Kerry’s Return to the Mekong

United States Secretary of State John Kerry has been politicking through Southeast Asia the past few days. Kerry visited the Vietnam Mekong Delta, a place he knows well from his wartime adventures. US military interventionism in the region nominally passe, but there is another aspect of state violence still making headlines in the east: Environmental degradation.

Kerry traveled to discuss the rising urgency of environmental change to the Mekong Delta. Changing climate and enhanced erosion and sedimentation of the Mekong from upstream dam projects are now Kerry’s target of political opportunity. According to the Associated Press, Kerry has pledged $17 million to a program that will help people and the economy adapt to environmental changes in the region.

Keeping to form as a high-ranking state official, Kerry says he’ll work to ensure that none of the six countries that share the Mekong (China, Myanmar, Thailand, Laos, Cambodia and Vietnam) will over-exploit the river so other populations suffer. Calling out China (which has plans for numerous dam projects along the Mekong) Kerry stated: ”No one country has a right to deprive another country of a livelihood, an ecosystem and its capacity for life itself that comes from that river. That river is a global asset, a treasure that belongs to the region … The Mekong must benefit people not just in one country, not just in the country where the waters come first, but in every country that touches this great river.”

Crafty rhetoric, but governments will not protect natural resources. Nation-states work as rational actors to advance their own self interests and expand their power, largely through exploitation of natural resources. There is an inherent conflict of interest among states — the state with the most territory has the most resources for consumption. States will not share a territory or resource for too long. This is why war (be it military or economic) is the health of the state — it provides a monopoly over a territory and thus its resources.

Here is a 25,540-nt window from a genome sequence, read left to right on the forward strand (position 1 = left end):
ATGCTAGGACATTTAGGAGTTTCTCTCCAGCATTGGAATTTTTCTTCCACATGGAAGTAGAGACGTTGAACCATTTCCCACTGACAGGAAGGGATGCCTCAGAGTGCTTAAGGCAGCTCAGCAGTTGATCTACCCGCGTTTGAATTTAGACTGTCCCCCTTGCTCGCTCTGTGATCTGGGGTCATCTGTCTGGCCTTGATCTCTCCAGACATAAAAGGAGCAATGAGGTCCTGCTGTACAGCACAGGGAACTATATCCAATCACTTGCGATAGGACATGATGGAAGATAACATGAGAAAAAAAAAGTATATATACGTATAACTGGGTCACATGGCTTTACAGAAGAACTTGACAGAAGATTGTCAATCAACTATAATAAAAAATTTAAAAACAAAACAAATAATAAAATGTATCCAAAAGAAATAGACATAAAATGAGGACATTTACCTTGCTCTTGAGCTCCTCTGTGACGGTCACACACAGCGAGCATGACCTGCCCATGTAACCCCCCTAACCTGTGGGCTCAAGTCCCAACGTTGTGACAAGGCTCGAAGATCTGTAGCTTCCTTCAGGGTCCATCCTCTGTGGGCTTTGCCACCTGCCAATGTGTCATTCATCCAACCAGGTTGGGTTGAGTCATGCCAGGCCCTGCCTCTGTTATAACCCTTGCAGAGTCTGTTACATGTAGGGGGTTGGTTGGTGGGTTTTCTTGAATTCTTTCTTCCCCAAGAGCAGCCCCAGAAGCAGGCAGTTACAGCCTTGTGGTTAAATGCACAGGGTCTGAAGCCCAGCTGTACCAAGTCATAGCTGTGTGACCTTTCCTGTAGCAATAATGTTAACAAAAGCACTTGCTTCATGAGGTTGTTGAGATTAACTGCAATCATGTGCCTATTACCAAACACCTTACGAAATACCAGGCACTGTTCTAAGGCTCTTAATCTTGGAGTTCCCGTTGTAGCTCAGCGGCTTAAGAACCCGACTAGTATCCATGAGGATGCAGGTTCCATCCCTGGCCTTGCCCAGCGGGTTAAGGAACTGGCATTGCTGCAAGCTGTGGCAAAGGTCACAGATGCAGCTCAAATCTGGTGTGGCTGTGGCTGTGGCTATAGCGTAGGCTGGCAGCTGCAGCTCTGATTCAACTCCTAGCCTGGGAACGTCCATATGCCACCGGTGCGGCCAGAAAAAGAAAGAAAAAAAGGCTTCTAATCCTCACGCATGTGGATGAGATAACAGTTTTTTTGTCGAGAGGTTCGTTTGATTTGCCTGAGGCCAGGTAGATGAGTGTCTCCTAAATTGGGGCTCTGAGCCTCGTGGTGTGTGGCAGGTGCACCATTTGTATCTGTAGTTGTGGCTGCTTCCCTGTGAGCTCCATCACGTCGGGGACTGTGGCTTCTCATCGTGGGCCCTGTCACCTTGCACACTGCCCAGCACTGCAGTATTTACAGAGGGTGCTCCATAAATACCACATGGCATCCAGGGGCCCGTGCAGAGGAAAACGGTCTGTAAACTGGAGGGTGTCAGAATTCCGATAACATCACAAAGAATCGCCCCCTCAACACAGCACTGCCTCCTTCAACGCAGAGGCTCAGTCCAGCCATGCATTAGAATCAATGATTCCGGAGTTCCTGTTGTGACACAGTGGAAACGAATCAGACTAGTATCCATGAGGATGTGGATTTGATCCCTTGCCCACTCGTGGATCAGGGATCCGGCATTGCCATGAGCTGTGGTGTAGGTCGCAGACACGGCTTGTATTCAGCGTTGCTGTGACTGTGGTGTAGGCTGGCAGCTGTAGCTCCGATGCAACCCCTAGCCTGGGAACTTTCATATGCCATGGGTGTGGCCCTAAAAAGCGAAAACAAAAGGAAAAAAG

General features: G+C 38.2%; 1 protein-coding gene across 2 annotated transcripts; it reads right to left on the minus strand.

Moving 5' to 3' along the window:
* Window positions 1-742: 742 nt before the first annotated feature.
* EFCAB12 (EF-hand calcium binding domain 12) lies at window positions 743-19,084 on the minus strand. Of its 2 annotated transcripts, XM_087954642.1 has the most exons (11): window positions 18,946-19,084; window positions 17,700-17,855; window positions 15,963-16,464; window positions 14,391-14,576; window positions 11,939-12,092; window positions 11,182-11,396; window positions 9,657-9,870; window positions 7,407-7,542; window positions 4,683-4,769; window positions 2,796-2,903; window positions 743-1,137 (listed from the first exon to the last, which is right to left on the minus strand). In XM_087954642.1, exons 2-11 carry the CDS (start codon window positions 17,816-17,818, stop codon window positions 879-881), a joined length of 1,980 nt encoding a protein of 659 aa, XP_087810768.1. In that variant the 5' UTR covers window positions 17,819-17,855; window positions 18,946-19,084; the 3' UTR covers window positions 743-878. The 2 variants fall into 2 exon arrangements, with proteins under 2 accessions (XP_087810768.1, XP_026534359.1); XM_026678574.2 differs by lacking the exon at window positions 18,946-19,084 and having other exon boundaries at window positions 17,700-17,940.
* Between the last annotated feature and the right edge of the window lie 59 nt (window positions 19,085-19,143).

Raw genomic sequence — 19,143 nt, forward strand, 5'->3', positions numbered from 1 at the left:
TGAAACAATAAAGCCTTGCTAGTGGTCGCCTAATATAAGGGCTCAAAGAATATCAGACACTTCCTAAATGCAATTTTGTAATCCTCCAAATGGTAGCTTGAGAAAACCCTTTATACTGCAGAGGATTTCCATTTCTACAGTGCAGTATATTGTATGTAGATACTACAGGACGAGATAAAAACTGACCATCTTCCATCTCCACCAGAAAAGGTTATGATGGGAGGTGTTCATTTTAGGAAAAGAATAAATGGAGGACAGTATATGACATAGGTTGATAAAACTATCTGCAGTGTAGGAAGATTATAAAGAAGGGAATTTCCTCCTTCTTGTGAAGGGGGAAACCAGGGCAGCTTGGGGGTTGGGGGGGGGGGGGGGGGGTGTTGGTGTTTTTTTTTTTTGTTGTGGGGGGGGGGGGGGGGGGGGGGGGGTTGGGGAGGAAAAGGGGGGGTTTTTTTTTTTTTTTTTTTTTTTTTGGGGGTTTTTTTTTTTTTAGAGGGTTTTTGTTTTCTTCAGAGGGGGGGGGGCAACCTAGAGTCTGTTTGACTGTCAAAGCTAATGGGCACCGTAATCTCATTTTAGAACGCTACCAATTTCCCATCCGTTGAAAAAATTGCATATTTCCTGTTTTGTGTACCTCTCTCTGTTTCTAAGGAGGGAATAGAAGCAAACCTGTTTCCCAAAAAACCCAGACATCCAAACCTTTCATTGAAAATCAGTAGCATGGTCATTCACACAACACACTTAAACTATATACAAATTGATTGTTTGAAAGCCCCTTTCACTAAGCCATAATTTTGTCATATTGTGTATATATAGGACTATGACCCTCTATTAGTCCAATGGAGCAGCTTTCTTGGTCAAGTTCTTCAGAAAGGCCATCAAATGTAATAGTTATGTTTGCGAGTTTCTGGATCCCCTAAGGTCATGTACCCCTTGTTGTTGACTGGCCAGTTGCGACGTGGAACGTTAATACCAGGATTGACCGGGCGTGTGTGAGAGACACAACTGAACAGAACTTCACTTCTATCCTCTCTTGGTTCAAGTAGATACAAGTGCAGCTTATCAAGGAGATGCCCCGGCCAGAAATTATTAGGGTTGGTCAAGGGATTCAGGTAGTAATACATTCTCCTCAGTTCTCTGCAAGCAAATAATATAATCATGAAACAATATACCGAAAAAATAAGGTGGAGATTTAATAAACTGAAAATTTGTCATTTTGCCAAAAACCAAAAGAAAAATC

Kerry, the US government, the Chinese government, any government will only enhance the complex wicked problems facing the world today. Progress, development, growth and industry are the objectives of states. States and their supported industries are rapidly using up the world’s natural resource base, especially water, to enhance their own power. It is the name of the game. Nation-states are large, bloated structures that require tons of resources — they will never protect the environment.

Free people will develop alternative federations and institutions to protect resources, however. It happens every day. People are becoming more aware of what burdens their societies. Education and awareness of public and environmental health are fostering concern for natural resources. Though markets are still largely controlled by the corporate state, liberation is coming. Contrary to the state, the liberated market, controlled and crafted by free human beings, will build the sustainable communities of tomorrow. Indeed, only in a liberated society, with no political boundaries, will human civilization realize its relationship with the environment.

History has been a dramatic race between state power and social power. Social power is growing. Human beings are connected like never before. Free people are building voluntary institutions that are rendering state monopolies useless. Freedom is back! May the old order soon be nothing but ashes. Our sustainability depends on it.

Grant Mincy is from the temperate forests of East Tennessee.

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Grant A. Mincy is a senior fellow at the Center for a Stateless Society (C4SS.org) where he holds the Elinor Ostrom Chair in Environmental Studies and Commons Governance. He also blogs at appalachianson.wordpress.com. In addition, Mincy is an associate editor of the Molinari Review and an Energy & Environment Advisory Council Member for the Our America Initiative. He earned his Masters degree in Earth and Planetary Science from the University of Tennessee in the summer of 2012. He lives in Knoxville, Tennessee where he teaches both Biology and Geology at area colleges.

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